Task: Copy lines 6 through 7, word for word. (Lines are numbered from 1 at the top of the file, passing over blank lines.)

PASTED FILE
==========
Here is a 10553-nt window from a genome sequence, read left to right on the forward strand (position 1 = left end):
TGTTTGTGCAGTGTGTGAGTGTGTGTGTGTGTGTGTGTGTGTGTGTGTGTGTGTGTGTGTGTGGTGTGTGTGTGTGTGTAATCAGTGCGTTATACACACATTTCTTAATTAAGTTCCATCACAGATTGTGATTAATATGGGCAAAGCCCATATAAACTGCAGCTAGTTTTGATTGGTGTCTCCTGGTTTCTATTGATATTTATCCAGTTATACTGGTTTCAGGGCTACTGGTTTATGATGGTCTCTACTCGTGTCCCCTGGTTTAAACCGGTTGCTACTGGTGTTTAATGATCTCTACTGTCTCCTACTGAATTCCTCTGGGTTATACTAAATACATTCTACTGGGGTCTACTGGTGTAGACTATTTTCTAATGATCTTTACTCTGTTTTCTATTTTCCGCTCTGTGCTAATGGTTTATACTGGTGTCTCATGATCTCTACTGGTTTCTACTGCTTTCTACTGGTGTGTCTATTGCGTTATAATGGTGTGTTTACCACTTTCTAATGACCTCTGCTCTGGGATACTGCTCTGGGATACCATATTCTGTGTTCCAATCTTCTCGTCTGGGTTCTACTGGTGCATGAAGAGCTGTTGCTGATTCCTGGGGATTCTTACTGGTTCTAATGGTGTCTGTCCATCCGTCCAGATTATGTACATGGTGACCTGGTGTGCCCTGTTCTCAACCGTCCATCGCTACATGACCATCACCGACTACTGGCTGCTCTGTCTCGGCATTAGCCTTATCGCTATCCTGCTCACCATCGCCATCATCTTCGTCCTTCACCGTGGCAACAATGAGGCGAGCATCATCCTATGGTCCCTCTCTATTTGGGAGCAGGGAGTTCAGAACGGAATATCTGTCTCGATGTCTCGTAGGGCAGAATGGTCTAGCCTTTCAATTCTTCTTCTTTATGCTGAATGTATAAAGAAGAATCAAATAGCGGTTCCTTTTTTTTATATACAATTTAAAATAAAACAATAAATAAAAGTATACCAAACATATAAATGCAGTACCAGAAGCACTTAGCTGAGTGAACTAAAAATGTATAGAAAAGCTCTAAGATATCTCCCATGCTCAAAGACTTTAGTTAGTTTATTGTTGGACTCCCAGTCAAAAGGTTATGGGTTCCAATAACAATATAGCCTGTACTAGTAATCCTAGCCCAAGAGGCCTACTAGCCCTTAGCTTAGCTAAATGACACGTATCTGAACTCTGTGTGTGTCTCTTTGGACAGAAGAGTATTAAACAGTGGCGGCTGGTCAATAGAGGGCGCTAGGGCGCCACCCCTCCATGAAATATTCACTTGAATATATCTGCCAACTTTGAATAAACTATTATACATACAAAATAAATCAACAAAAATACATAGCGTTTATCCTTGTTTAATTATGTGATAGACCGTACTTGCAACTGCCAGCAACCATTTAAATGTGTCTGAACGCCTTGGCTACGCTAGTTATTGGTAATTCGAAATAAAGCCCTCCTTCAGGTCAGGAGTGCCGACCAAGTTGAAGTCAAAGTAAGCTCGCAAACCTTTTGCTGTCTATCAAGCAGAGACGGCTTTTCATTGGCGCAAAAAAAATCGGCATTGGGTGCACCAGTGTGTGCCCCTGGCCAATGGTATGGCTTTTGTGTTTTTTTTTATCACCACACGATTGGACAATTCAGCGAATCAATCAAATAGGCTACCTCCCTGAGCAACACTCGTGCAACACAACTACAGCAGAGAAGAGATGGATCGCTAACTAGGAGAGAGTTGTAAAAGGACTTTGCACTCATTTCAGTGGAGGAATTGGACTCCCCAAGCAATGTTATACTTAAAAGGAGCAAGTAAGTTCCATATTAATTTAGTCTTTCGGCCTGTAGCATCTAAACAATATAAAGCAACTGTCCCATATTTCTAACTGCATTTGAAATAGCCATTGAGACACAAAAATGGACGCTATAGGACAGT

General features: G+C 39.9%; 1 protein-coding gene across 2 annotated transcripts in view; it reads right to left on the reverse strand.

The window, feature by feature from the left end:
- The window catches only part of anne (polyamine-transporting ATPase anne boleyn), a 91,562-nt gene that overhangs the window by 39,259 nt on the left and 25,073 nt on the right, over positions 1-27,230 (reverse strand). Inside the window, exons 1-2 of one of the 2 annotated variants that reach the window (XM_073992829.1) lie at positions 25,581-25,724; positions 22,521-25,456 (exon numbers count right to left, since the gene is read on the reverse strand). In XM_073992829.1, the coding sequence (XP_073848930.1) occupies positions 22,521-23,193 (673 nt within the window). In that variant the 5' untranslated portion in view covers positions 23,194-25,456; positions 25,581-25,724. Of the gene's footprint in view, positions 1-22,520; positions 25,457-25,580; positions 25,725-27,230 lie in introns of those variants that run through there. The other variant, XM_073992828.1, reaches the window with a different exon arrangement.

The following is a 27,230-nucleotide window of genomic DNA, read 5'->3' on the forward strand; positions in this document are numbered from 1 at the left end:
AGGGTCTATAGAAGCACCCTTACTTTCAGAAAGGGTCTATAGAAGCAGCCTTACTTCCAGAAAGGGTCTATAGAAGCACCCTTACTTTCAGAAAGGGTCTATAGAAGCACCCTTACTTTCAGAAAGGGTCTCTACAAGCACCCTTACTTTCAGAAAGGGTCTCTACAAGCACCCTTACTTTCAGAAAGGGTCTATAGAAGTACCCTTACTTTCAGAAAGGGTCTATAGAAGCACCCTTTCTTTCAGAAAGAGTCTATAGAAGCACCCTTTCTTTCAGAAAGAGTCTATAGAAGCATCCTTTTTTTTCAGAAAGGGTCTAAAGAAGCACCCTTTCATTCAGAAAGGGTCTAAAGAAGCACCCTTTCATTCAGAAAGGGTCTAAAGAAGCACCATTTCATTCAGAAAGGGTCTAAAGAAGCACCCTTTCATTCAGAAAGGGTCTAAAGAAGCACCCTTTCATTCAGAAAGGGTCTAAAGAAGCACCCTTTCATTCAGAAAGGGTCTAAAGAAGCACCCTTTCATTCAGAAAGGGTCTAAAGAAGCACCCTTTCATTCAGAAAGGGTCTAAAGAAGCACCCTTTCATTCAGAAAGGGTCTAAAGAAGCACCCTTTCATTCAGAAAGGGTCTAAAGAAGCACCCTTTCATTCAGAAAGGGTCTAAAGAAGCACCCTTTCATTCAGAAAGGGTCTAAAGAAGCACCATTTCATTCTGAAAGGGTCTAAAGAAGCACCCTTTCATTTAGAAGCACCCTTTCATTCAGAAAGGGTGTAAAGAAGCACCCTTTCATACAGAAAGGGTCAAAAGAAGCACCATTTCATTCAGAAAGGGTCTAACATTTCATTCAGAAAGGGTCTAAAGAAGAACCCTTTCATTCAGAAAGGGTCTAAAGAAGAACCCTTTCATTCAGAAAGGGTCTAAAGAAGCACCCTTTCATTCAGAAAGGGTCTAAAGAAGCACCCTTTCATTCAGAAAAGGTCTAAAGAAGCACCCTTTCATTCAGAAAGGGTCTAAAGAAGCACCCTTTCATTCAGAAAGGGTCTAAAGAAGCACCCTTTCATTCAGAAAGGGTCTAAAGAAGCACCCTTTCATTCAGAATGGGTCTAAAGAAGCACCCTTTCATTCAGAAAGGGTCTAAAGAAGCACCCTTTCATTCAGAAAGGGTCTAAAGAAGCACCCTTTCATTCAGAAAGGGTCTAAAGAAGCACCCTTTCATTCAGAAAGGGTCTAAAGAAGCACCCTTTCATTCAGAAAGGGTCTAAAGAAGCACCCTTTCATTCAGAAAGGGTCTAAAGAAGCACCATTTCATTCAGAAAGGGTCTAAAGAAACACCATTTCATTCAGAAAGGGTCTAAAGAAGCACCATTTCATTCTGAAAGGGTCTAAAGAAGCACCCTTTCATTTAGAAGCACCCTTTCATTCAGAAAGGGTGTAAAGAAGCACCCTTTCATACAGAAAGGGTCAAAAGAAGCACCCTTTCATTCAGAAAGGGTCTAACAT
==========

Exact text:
The following is a 27,230-nucleotide window of genomic DNA, read 5'->3' on the forward strand; positions in this document are numbered from 1 at the left end:
AGGGTCTATAGAAGCACCCTTACTTTCAGAAAGGGTCTATAGAAGCAGCCTTACTTCCAGAAAGGGTCTATAGAAGCACCCTTACTTTCAGAAAGGGTCTATAGAAGCACCCTTACTTTCAGAAAGGGTCTCTACAAGCACCCTTACTTTCAGAAAGGGTCTCTACAAGCACCCTTACTTTCAGAAAGGGTCTATAGAAGTACCCTTACTTTCAGAAAGGGTCTATAGAAGCACCCTTTCTTTCAGAAAGAGTCTATAGAAGCACCCTTTCTTTCAGAAAGAGTCTATAGAAGCATCCTTTTTTTTCAGAAAGGGTCTAAAGAAGCACCCTTTCATTCAGAAAGGGTCTAAAGAAGCACCCTTTCATTCAGAAAGGGTCTAAAGAAGCACCATTTCATTCAGAAAGGGTCTAAAGAAGCACCCTTTCATTCAGAAAGGGTCTAAAGAAGCACCCTTTCATTCAGAAAGGGTCTAAAGAAGCACCCTTTCATTCAGAAAGGGTCTAAAGAAGCACCCTTTCATTCAGAAAGGGTCTAAAGAAGCACCCTTTCATTCAGAAAGGGTCTAAAGAAGCACCCTTTCATTCAGAAAGGGTCTAAAGAAGCACCCTTTCATTCAGAAAGGGTCTAAAGAAGCACCCTTTCATTCAGAAAGGGTCTAAAGAAGCACCCTTTCATTCAGAAAGGGTCTAAAGAAGCACCATTTCATTCTGAAAGGGTCTAAAGAAGCACCCTTTCATTTAGAAGCACCCTTTCATTCAGAAAGGGTGTAAAGAAGCACCCTTTCATACAGAAAGGGTCAAAAGAAGCACCATTTCATTCAGAAAGGGTCTAACATTTCATTCAGAAAGGGTCTAAAGAAGAACCCTTTCATTCAGAAAGGGTCTAAAGAAGAACCCTTTCATTCAGAAAGGGTCTAAAGAAGCACCCTTTCATTCAGAAAGGGTCTAAAGAAGCACCCTTTCATTCAGAAAAGGTCTAAAGAAGCACCCTTTCATTCAGAAAGGGTCTAAAGAAGCACCCTTTCATTCAGAAAGGGTCTAAAGAAGCACCCTTTCATTCAGAAAGGGTCTAAAGAAGCACCCTTTCATTCAGAATGGGTCTAAAGAAGCACCCTTTCATTCAGAAAGGGTCTAAAGAAGCACCCTTTCATTCAGAAAGGGTCTAAAGAAGCACCCTTTCATTCAGAAAGGGTCTAAAGAAGCACCCTTTCATTCAGAAAGGGTCTAAAGAAGCACCCTTTCATTCAGAAAGGGTCTAAAGAAGCACCCTTTCATTCAGAAAGGGTCTAAAGAAGCACCATTTCATTCAGAAAGGGTCTAAAGAAACACCATTTCATTCAGAAAGGGTCTAAAGAAGCACCATTTCATTCTGAAAGGGTCTAAAGAAGCACCCTTTCATTTAGAAGCACCCTTTCATTCAGAAAGGGTGTAAAGAAGCACCCTTTCATACAGAAAGGGTCAAAAGAAGCACCCTTTCATTCAGAAAGGGTCTAACAT